I am probably the worst anthropologist ever. Maybe all anthropologists doing fieldwork think this about themselves, but in my case it’s true.
Here’s why: I get tired of meeting new people. I try to change things I don’t like rather than respect them as expressions of a fully formed and equally legitimate culture not my own. I yell. I whine. I have actually thrown punches at Cubans. You know, I’ve read a lot about my anthropological forebears in graduate school, and I’m pretty sure that Margaret Mead never hit any of those Samoans she worked with.
This afternoon my “work” consisted of my walking in circles in Parque Central until someone stopped me to talk (sloppy methodology is another one of my shortcomings). I met a man who stopped my circling with a compliment to my dog, then congratulated me when, in response to his question, I said I was American. I will call this first man Eduardo. Eduardo pretty quickly told me he should be working but came to the park to rest a bit because it’s hot and he’s recovering from surgery. (He lifted the front of his shirt to show me a scar on his lower abdomen.) He had broken several bones and ruptured his spleen in a car accident in December. Because he works for himself, he earns pretty well ($5 a day), but his work is physically demanding, and he’s not sure he can do it anymore. I suggested he find an assistant, a young person who could do the physical labor while he contributes the contacts and expertise. “But it’s complicated, you know, we aren’t allowed to hire employees,” he explained. I had forgotten. I asked him about the care he had received in the hospital, and he looked around nervously before saying, “The state means well, and the doctors work hard, but the hospitals are not in good condition. Not in good condition, and they do not give very good care.” Eduardo believes most Cubans feel like he feels today: depressed, frustrated, closely watched, and afraid.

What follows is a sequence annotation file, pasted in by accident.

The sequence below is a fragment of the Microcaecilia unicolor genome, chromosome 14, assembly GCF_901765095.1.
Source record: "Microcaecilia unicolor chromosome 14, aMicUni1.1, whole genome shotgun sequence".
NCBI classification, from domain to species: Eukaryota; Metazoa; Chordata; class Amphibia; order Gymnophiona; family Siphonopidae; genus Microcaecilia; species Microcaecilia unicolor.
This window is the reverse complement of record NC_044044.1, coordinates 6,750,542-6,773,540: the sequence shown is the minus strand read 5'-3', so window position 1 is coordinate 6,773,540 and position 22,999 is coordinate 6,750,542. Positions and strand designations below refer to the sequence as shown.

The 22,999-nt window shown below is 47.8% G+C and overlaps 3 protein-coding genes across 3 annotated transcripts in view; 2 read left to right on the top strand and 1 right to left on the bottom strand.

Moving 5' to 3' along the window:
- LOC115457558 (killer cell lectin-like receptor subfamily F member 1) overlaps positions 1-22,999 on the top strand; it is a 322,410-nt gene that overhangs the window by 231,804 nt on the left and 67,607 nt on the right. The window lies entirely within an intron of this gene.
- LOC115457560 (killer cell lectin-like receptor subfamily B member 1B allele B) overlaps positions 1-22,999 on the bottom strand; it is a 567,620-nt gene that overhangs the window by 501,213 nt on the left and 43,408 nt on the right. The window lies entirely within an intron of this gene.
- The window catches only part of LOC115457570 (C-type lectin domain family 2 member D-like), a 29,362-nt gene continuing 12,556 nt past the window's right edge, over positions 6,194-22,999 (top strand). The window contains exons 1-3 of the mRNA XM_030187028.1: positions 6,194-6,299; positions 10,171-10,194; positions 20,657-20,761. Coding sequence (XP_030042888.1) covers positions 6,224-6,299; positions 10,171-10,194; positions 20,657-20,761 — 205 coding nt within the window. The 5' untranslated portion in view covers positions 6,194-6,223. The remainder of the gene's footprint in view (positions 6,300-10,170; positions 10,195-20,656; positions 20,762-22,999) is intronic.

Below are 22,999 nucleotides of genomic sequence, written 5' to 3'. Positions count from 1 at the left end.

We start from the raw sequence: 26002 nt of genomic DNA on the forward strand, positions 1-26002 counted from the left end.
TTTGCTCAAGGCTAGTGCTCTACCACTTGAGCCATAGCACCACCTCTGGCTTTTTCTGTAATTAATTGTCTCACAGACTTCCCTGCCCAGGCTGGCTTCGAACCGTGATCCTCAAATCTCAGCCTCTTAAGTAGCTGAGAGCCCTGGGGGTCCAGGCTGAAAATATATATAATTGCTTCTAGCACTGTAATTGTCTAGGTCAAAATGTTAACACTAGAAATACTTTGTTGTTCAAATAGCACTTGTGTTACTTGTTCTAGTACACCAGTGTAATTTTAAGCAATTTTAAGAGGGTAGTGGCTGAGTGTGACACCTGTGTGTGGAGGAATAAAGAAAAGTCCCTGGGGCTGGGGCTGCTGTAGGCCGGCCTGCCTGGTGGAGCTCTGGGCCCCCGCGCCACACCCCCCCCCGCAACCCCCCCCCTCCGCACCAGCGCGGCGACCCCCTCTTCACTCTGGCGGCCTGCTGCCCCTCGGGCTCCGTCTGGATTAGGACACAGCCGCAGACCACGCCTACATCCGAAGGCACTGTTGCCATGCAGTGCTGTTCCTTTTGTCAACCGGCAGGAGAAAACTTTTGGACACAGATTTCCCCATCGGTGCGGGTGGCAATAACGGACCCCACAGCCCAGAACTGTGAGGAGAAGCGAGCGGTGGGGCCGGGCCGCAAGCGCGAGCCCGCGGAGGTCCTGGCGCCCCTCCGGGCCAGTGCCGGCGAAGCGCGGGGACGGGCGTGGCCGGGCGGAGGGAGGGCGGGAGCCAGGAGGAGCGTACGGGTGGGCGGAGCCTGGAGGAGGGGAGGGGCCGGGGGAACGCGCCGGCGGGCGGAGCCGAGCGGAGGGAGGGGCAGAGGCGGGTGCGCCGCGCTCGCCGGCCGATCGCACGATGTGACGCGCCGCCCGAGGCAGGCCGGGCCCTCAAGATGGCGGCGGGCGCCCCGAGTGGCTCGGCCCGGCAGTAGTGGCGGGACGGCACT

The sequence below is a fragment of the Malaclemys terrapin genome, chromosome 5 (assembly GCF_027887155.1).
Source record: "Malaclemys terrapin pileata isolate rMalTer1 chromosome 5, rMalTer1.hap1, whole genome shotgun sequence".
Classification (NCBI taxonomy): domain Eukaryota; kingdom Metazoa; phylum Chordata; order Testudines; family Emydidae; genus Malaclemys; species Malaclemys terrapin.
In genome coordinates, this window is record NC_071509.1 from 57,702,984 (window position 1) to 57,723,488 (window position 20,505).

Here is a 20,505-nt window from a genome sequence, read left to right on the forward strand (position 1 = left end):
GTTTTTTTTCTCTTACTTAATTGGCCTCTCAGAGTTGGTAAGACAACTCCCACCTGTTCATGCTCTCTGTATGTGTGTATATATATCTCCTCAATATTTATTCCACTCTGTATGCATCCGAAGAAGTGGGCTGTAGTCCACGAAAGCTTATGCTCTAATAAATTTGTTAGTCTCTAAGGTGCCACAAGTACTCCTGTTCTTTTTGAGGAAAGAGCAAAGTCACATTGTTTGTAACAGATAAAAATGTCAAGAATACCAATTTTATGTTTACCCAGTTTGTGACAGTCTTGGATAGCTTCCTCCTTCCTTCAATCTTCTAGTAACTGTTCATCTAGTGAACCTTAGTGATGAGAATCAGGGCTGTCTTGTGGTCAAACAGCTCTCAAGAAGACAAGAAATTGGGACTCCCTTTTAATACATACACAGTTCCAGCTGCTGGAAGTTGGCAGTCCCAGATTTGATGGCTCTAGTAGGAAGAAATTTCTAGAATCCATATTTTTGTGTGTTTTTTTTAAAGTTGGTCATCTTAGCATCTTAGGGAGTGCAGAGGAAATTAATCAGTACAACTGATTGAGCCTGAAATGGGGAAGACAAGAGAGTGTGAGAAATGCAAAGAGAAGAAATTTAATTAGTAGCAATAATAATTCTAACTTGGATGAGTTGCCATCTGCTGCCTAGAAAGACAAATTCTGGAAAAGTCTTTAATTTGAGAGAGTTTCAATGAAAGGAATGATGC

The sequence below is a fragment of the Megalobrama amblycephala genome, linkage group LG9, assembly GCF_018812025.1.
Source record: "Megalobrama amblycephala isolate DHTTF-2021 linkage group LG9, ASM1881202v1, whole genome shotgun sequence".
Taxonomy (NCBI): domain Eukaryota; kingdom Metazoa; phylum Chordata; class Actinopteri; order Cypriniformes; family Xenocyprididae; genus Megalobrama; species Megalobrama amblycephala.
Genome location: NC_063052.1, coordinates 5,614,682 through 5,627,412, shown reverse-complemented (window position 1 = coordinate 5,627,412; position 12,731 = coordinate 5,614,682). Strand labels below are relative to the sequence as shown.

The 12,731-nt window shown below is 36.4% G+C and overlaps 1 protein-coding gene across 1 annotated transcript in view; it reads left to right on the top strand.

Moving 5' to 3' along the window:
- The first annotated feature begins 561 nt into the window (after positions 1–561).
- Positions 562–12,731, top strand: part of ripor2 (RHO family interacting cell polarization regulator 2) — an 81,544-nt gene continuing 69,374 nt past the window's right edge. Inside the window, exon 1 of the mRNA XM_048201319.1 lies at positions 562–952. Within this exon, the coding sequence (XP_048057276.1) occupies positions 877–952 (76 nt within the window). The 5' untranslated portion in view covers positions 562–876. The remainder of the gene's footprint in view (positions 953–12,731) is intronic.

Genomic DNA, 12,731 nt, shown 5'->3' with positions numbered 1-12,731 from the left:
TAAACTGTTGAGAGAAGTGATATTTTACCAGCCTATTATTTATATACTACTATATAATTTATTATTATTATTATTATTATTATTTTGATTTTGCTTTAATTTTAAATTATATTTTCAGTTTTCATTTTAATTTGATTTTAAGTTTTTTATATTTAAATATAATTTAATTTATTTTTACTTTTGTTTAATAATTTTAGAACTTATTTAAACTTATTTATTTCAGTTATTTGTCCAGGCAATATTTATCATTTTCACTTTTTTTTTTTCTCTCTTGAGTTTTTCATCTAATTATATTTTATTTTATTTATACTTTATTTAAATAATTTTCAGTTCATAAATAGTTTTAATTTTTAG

But then there’s Manuel. Today Manuel slides into the seat opposite mine at the open-air cafe where I like to take my late-afternoon cheese pizza and CokeTM. Manuel looks to be about 60 but is dressed like he’s 16: baggy jeans, an ersatz Tommy HilfigerTM tank-top, mirrored wrap-around shades, and a NikeTM cap. And I think he’s mackin’ on me. He’s telling me about his brother in Miami, and he’s tickling my dog, and he’s writing down his address in my notebook (his idea) and looking forward to seeing me again when maybe we can share the soda. Manuel is not depressed. He is doin’ allllll-right in Cuba. Though, on second thought, today he’s using his good vibrations to try to bag me, which he has to believe would lead to a plane ride north.
Manuel hasn’t got a chance with me because my heart already belongs to another sixtysomething man in my barrio, the one who fixed my laptop’s electrical cord. Fixed, as in the cord was severed in two, and he brought the two parts together as one so that electricity flows into my computer. I don’t know if you’ve ever seen the inside of a laptop’s electrical cord (go ahead, cut yours in half, I’ll wait) but it’s no simple affair. But he did it. He usually fixes radios, blenders, and fans (the most common electrical appliances in Cuba), but he took a gamble on high-tech repair, and here I am because of it. Where in the United States can you get someone to fix a cord, or a fan, or a blender, for that matter? We’re really missing out because not only are we making landfill out of perfectly good stuff, there’s great pleasure in using something that has been brought back from the dead. This evening I stood with my fix-it hero and his wife on the corner, me gushing about the cord while a little boy ran their Doberman up and down the street. We discussed strategies for further cord repair should this latest fix—it’s a patch job really, he needs more time—not hold. He said he had never seen a cord like mine; I blushed. His wife grew tired of all our nonsense and eventually left to join the other ladies sitting in kitchen chairs on the sidewalk under the streetlight. But me, I could have danced all night!